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First Light Jerky Finished

First Light Deer Jerky

A breakfast sausage flavored beef jerky, what's not to love?! | Jerkyholic.com

The inspiration for this jerky came from my love for a good breakfast sausage. This was the last of my venison from this past hunting season, and i’m thrilled the jerky turned out tasting great!

Common sausage ingredients like sage and thyme are the main flavors found in First Light Deer Jerky. The cayenne pepper also can’t be missed, it gives this jerky a definite kick!

First Light Ingredients

The venison was sliced with the grain making this a chewier jerky. You can slice against the grain if you don’t like too much of a chew. The venison was marinated for 18 hours which gave it an immense amount of flavor.

First Light Jerky in Marinade

The jerky was strained, but not dried with paper towels as some of my recipes are. You can do that with this recipe, but I didn’t want to wipe off any of the thyme or sage during this process. If you do decide to dry with paper towels, just dab each piece lightly to get off the excess marinade.

First Light Jerky Strained

After straining the jerky, the jerky slices were placed on a baking rack so air can flow on top as well as around the bottom of the jerky slices for the initial heat treatment. The baking rack sat on top of a aluminum foil lined cookie sheet. This helps make the clean up SO much easier! I then baked in a pre-heated oven at 300F for 12 minutes with the oven door closed.

First Light on Oven TrayThe reason I did an initial heat treatment on this deer jerky is because I did not use a curing salt. This initial heat treatment makes sure that the jerky reaches an internal temperature of 160F killing any potential bacteria. After the initial heat treatment, the jerky was transferred to my Nesco Snackmaster Pro Dehydrator to be finished off.

After drying for 2 hours at 160F, the heat was turned down to 145F and dried for an additional 1.5 hours. That’s all it took to dry this deer jerky to my liking.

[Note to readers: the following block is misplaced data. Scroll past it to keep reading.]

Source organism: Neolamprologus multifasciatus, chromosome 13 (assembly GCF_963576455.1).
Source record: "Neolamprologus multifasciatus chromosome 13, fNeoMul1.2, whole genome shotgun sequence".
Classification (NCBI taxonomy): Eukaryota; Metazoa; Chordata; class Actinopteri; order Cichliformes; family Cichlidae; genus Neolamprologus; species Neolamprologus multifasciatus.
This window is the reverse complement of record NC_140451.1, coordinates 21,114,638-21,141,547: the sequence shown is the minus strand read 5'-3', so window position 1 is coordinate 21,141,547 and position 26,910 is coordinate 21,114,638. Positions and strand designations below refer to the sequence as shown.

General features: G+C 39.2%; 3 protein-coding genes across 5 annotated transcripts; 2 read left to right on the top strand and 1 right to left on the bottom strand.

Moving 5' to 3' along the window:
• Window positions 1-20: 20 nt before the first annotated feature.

Nesco DehydratorIt turned out tasting great too! The flavors this jerky has will remind you of your favorite breakfast sausage. This does have a pretty good kick, so if you don’t want a spicy jerky, I would cut the red pepper flakes and cayenne pepper in half. Enjoy!

First Light Jerky Finished

For more in depth directions on how to dry your beef or deer jerky, visit my page Jerky Making Methods or click on the pictures below.

Learn how to make Beef Jerky in a dehydrator. It's easy, fast, and delicious! | Jerkyholic.comLearn how to make beef jerky in a smoker. Great tasting and better than store bought jerky! | Jerkyholic.comHow to make Beef Jerky in the Oven

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First Light Deer Jerky
 
Prep time
Cook time
Total time
 
Author:
Ingredients
Lean Protein
  • 1lb Venison (Beef can also be used)
Marinade
  • 2 tsp rubbed sage
  • 1½ tsp ground thyme
  • 1 tsp red pepper flakes
  • 1 tsp kosher salt
  • 1 tsp black pepper
  • 1 tsp cayenne pepper
  • ½ tsp garlic powder
  • ¼ tsp ground coriander
  • ½ cup cold water
Optional
Instructions
  1. Trim all visible fat from the venison and place in freezer for an hour or two to partially freeze.
  2. While the meat is in the freezer, combine the marinade ingredients in a bowl or ziplock bag and mix well.
  3. Remove the meat from the freezer and slice ΒΌ" strips with the grain for a chewy jerky. Cut against the grain for less of a chew.
  4. Add sliced venison to the mixture in a ziplock bag or bowl and marinate for 8-24 hours in the refrigerator.
  5. After the meat has finished marinating, remove from refrigerator and strain excess marinade in a colander.
  6. Place jerky strips on a baking rack on top of an aluminum lined cookie sheet
  7. Place in a 300F pre-heated oven for 12 minutes.
  8. Remove from oven and dry with your favorite jerky making method. I used my Nesco Dehydrator and dried for 2 hours at 160F & 1.5 hours at 145F.
  9. The jerky is finished when it bends and cracks, but does not break in half.

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One comment

  1. John Beitel says:

    Just made this last week , it was delicious .
    Just wondering how you decide weather or not to use curing salt ?
    Love the site , sure appreciate all the hard work and research you put in and share .
    Cheers

    • Will
      Will says:

      Thanks John! Curing salt can be used on any recipe. I use it on about half of my recipes to show people that you can use it or not. I talk a little more about it on my FAQ page.

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